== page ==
By Linda J. Hayes, PhD and Mitch J. Fryling, PhD, coauthors of Interbehaviorism
Feelings from an Interbehavioral Perspective
Feelings are important to consider not only because they are so much a part of our day-to-day lives, but also because they have several unique features relative to psychological events more generally. We turn now to these features and Kantor’s analysis of feeling events. We begin by reviewing the most distinguishing feature of feeling events, namely their affective character. The affective character of feeling events accounts for their pervasiveness, including their extension over time. Finally, we consider feeling events to be a type of cultural happening and describe their conventional nature in humans who engage in linguistic activities.
Feelings Are Affective Actions First
And most fundamentally, feelings require us to distinguish between affective and effective actions. Feelings are affective actions. They differ from effective actions in the sense that affective actions don’t result in a change in the stimuli to which they occur. Rather, feelings result in changes in the reaction systems of the individual. Put another way, effective actions change the environment in some way, whereas affective actions change the reaction systems of the individual in some way.
For example, when another driver attempts to cut us off in traffic, we might honk the horn, which, in turn, may have an impact on the other driver. This would be an effective action in the sense that it Interbehaviorism brings about a change in the stimulating environment. By contrast, we may also feel afraid or angry upon being cut off. The feeling action doesn’t change the stimulating environment in the same way as an effective action does. Rather, it changes the reaction systems of the behaving individual. For example, our muscles may become tense and our heart rate may be elevated.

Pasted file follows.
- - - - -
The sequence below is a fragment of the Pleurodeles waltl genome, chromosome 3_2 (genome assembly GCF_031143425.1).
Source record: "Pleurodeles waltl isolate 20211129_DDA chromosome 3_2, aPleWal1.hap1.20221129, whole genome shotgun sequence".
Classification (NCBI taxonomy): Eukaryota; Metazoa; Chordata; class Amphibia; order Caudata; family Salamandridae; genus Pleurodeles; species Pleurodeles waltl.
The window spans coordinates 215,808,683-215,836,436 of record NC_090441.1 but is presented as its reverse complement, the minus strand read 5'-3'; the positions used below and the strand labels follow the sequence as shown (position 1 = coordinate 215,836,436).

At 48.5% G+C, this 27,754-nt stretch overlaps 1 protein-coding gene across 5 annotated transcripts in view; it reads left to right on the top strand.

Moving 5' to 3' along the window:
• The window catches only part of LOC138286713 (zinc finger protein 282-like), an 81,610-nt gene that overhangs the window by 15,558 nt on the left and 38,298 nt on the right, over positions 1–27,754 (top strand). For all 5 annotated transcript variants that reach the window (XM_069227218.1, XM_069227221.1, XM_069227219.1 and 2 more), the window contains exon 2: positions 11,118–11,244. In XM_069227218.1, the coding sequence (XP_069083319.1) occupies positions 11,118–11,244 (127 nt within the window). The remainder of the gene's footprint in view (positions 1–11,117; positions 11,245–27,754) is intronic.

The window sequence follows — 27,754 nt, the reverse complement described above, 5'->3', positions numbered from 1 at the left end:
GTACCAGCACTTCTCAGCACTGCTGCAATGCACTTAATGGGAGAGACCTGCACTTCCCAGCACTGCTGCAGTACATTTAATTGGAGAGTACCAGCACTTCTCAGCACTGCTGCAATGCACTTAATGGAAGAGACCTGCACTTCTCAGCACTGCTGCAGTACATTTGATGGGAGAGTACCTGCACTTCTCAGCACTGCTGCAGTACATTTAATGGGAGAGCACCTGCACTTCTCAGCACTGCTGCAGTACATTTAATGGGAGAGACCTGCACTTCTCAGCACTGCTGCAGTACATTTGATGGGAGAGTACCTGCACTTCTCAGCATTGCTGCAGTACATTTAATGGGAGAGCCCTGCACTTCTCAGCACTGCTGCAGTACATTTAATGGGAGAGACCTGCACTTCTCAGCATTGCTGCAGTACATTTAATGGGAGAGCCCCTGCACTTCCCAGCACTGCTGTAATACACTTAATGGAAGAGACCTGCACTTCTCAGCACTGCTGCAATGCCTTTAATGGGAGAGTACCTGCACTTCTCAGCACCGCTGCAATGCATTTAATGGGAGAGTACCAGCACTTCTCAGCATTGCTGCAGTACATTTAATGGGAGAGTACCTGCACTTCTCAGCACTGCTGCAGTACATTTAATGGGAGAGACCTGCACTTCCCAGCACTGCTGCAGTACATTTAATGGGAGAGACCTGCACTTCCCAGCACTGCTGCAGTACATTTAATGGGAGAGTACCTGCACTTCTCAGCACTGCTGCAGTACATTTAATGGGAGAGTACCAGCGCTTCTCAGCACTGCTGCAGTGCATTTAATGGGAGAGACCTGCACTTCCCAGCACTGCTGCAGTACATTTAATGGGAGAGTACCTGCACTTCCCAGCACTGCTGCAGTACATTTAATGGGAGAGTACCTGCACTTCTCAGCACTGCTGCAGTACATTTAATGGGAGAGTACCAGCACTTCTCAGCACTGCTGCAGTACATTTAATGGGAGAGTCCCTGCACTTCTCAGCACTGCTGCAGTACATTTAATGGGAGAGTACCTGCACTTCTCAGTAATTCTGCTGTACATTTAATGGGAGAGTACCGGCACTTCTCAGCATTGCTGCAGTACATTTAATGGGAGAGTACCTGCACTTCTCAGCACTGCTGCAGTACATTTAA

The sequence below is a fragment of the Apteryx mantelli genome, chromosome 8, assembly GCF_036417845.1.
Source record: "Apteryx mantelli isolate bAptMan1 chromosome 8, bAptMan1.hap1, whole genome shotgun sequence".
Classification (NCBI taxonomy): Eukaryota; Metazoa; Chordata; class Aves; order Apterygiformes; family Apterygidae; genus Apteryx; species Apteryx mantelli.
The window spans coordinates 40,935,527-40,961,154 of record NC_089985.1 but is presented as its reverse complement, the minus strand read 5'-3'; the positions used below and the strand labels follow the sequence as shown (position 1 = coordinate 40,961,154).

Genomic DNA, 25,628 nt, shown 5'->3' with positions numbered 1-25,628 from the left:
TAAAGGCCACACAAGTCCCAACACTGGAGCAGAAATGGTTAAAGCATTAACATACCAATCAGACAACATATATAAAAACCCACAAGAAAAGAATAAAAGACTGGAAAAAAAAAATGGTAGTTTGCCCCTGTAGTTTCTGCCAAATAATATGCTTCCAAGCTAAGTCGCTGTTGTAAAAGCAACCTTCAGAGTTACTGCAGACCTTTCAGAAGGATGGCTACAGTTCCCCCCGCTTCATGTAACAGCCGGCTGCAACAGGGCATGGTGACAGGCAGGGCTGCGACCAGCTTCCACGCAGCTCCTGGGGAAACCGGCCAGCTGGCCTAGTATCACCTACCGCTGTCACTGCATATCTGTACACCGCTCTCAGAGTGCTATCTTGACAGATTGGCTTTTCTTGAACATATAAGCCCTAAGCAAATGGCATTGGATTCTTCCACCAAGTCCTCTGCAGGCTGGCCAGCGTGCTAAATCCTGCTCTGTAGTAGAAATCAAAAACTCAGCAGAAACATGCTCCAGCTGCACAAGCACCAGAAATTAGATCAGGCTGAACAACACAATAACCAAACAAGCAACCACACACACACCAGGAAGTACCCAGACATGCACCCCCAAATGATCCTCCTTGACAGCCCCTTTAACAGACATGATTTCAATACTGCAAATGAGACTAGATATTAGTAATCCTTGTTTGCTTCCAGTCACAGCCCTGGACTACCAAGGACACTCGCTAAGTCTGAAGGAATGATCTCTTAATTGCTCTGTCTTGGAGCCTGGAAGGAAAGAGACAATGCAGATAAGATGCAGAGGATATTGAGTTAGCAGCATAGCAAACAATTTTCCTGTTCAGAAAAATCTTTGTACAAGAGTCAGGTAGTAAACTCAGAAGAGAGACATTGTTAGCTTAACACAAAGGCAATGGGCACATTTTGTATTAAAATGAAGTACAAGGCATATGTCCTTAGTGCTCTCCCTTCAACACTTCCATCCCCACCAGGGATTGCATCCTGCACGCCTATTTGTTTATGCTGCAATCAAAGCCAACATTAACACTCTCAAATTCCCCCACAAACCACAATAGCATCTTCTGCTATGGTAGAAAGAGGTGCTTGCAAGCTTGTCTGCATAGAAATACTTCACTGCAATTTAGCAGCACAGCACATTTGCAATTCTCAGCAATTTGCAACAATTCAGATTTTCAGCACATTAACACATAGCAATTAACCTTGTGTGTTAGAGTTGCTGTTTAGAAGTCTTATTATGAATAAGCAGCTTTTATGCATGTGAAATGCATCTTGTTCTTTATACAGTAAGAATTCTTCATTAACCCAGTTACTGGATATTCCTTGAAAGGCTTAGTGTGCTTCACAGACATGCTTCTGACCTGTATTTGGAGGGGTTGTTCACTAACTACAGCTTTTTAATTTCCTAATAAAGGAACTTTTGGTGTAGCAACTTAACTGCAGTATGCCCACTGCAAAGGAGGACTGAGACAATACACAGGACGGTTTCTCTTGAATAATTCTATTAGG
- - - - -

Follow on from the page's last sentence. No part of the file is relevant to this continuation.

These changes in our reaction systems may be accompanied by changes in other actions, including those of an effective type. The dynamic and topographical properties of our speech may change, for example. The point is that feelings don’t effect changes in the environment directly. Similarly, we may ask a friend for a hug after not seeing them for a long time. This request may be considered an effective action in the sense that it results in the friend giving us a hug. This is contrasted with the feeling of happiness or closeness with the friend, which is affective and changes our reaction systems. Importantly, while we are indeed referring to some visceral happenings here, we are not suggesting that feelings are these visceral happenings. This is an important issue for us to be extra clear on, as suggesting that feelings are glandular activities would be confusing feeling actions with their effects on the biological conditions of the individual (Hayes & Fryling, 2017). This affective character of feeling events is by far the most distinguishing and significant feature of feelings.
Linda J. Hayes, PhD, is a Distinguished International Professor at the University of Nevada, Reno. She cofounded the behavior analysis program at the University of Nevada, Reno; and has served two terms as president of the Association for Behavior Analysis International.
Mitch J. Fryling, PhD, is professor and associate dean in the college of education at California State University, Los Angeles. He has authored many scholarly publications, primarily in the area of behavioral theory and philosophy. He is current editor of The Psychological Record.